Education Secretary John Swinney has pledged pupils and teachers who develop coronavirus symptoms will have quick access to testing when schools reopen.
He also revealed plans for a surveillance programme for potential infection in schools and other “vital health measures” including guidance for what should happen if coronavirus cases are discovered.
More details about the proposals for when children return to classes will be confirmed on Wednesday
Speaking at the Scottish Government’s coronavirus briefing, Mr Swinney said: “Measures will include issues such as a surveillance programme, outbreak management protocols and quick access to testing for all symptomatic staff and pupils.
He also reiterated his warning that schools will only be allowed to reopen fully if the Scottish Government believe the spread of coronavirus has been adequately suppressed, with a final decision set to announced on July 30.
On the prospects for schools being able to welcome all pupils back from August 11, Mr Swinney said: “Having witnessed at close hand the endeavours of colleagues across the sector’s in recent weeks, I’m confident that we will continue to support our children and young people to return safely to education and to achieve the same.”
Asked whether the recent spike in new coronavirus cases in parts of Scotland could prohibit the return of schools, he said: “If we find ourselves in a situation where we are not able to effectively suppress the virus, then the opening of schools is called into question.
“We’re working very, very hard on all fronts to suppress the virus and to make sure we have all of the preparations in place for the restart of schools in August.”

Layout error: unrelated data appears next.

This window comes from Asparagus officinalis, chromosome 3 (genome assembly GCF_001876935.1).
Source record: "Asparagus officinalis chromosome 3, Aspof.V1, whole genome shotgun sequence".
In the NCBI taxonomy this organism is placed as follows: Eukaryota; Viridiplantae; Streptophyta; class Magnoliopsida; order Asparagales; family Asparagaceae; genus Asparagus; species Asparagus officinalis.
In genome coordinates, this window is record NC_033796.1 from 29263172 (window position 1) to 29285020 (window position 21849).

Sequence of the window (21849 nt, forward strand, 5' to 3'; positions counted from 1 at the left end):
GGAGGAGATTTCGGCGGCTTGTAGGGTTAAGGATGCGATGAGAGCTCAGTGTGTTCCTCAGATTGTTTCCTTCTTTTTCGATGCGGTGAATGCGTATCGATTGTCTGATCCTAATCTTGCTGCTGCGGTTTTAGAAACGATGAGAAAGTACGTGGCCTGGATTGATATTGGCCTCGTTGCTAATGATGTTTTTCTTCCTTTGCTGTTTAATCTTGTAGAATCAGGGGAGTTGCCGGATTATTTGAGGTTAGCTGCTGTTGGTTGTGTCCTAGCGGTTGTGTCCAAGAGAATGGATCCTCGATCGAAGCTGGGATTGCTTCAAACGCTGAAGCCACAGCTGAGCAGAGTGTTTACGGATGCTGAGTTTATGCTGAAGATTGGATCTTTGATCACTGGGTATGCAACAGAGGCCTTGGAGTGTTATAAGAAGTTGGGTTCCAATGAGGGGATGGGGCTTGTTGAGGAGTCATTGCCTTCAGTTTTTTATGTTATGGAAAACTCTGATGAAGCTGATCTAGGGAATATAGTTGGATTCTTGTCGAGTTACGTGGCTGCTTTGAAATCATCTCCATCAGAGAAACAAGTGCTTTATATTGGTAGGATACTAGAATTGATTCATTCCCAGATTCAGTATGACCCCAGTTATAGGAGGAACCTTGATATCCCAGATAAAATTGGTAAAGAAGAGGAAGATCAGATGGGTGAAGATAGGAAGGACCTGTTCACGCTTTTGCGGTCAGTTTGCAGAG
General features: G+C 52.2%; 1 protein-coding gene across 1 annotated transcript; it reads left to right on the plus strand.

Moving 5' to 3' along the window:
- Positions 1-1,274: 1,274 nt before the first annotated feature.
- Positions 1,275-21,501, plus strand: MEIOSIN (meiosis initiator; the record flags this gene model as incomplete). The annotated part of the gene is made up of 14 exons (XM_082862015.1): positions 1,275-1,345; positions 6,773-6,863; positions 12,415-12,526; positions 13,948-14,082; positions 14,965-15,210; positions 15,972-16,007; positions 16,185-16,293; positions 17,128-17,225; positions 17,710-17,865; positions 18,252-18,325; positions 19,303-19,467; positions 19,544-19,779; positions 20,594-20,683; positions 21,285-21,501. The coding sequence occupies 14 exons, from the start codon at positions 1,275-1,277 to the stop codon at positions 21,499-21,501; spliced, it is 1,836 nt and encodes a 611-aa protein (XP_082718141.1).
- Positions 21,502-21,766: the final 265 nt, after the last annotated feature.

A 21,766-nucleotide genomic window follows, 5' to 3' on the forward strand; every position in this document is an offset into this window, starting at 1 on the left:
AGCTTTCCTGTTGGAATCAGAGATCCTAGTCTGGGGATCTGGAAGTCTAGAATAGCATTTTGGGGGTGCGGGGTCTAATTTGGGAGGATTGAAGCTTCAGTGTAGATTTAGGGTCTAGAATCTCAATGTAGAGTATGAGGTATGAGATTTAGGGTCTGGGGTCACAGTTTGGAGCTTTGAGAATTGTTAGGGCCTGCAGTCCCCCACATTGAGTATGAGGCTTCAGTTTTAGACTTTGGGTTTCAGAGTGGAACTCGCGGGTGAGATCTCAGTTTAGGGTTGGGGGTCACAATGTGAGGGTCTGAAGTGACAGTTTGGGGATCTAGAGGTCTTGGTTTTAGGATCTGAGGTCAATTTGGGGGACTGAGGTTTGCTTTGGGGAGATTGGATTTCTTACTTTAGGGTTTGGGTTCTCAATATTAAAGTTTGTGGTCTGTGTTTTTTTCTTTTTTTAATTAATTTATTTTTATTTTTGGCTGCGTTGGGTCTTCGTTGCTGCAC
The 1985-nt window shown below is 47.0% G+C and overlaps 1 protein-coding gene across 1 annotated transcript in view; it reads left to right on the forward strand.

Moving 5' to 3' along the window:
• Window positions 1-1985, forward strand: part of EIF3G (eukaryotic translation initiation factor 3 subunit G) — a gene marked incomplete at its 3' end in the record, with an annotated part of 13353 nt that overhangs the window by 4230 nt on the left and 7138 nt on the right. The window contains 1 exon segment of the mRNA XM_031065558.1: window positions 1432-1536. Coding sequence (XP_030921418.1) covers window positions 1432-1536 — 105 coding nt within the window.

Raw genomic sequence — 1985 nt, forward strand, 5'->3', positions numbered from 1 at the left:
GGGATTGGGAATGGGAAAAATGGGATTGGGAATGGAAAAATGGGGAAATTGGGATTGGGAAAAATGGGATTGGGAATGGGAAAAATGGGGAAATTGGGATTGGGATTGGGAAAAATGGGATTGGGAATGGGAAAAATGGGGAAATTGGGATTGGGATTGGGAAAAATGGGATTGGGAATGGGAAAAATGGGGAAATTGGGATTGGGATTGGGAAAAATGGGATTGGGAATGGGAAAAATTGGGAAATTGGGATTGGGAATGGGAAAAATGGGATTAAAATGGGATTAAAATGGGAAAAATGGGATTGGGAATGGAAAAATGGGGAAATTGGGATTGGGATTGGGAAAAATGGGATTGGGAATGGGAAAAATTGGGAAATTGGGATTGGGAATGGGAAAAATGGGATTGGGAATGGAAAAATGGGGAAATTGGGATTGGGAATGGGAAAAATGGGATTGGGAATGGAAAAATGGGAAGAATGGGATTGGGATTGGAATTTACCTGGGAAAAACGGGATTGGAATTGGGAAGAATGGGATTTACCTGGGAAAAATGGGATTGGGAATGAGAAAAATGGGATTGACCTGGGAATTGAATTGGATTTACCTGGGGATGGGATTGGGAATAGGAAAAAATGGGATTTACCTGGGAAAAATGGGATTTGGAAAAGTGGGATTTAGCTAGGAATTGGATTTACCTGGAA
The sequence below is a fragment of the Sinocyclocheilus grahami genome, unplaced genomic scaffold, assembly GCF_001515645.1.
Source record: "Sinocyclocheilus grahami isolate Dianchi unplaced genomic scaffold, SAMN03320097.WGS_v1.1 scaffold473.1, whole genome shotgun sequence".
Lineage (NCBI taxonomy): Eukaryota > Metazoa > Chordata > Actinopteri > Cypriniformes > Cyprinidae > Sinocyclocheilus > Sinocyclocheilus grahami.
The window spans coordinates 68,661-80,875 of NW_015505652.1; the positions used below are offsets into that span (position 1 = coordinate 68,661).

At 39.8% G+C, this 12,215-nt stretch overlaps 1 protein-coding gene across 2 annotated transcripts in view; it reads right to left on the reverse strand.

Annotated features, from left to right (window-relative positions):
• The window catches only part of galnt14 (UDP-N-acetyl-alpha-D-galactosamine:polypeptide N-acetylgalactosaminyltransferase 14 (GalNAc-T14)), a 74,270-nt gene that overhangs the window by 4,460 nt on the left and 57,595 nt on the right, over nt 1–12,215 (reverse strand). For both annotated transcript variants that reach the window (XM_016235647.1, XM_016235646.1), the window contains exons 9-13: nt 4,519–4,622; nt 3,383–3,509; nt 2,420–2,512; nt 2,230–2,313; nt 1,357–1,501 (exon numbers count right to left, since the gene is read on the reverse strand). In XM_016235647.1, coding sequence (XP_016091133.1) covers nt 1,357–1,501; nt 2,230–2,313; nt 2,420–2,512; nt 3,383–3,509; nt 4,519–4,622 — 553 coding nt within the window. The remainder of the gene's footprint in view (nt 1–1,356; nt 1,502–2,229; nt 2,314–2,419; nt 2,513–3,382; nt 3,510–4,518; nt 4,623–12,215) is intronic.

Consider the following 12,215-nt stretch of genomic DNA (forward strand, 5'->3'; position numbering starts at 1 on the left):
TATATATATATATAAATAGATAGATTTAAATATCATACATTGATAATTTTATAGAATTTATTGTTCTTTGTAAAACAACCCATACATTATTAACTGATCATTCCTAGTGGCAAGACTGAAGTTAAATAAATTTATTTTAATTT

Urging the public to try to prevent the spread of the disease, he added: “I’m one of the strongest advocates of the importance of reopening of schools.
“Reopening of schools will be good for the wellbeing, for the educational opportunity and for the support for young people within our society.
“It’s critical that we get schools open at the earliest possible opportunity but it has to be done safely.”
Scotland’s largest teaching union, the EIS, has written to local authorities calling on them to recruit additional teachers to help pupils catch up after missing months of schooling.
In the letter, general secretary Larry Flanagan suggested prioritising jobs for new and recently qualified teachers rather than looking to retired staff.
“Teachers make the difference – let’s get as many as we can into our schools,” he said.
Citing lockdown’s “traumatic” impact on pupils’ attainment and wellbeing, Mr Flanagan added: “Tackling all of these aspects will be a labour-intensive process as children will need counselling, support and nurturing.
“To this end, we will need more teachers, more specialists, and more support services.”
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